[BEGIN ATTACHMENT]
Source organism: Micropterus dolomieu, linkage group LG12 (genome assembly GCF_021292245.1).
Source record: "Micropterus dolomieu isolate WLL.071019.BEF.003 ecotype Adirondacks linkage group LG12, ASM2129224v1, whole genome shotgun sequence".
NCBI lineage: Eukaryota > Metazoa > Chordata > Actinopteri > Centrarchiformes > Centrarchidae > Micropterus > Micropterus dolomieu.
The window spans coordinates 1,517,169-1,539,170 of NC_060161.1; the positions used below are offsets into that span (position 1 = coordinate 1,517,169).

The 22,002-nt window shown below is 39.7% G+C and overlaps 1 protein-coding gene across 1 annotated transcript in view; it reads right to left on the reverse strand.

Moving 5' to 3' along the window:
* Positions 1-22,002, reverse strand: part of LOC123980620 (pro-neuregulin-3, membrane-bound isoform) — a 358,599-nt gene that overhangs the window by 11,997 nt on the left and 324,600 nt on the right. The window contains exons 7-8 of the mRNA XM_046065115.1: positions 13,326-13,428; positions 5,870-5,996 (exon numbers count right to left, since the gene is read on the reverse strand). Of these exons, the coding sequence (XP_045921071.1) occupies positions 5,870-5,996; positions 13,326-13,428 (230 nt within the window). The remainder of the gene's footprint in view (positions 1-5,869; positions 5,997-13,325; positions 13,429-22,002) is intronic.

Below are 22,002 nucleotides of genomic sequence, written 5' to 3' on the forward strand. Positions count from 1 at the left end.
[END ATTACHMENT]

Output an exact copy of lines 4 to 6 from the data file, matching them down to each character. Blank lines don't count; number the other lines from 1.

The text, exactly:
The window spans coordinates 1,517,169-1,539,170 of NC_060161.1; the positions used below are offsets into that span (position 1 = coordinate 1,517,169).

The 22,002-nt window shown below is 39.7% G+C and overlaps 1 protein-coding gene across 1 annotated transcript in view; it reads right to left on the reverse strand.

Moving 5' to 3' along the window: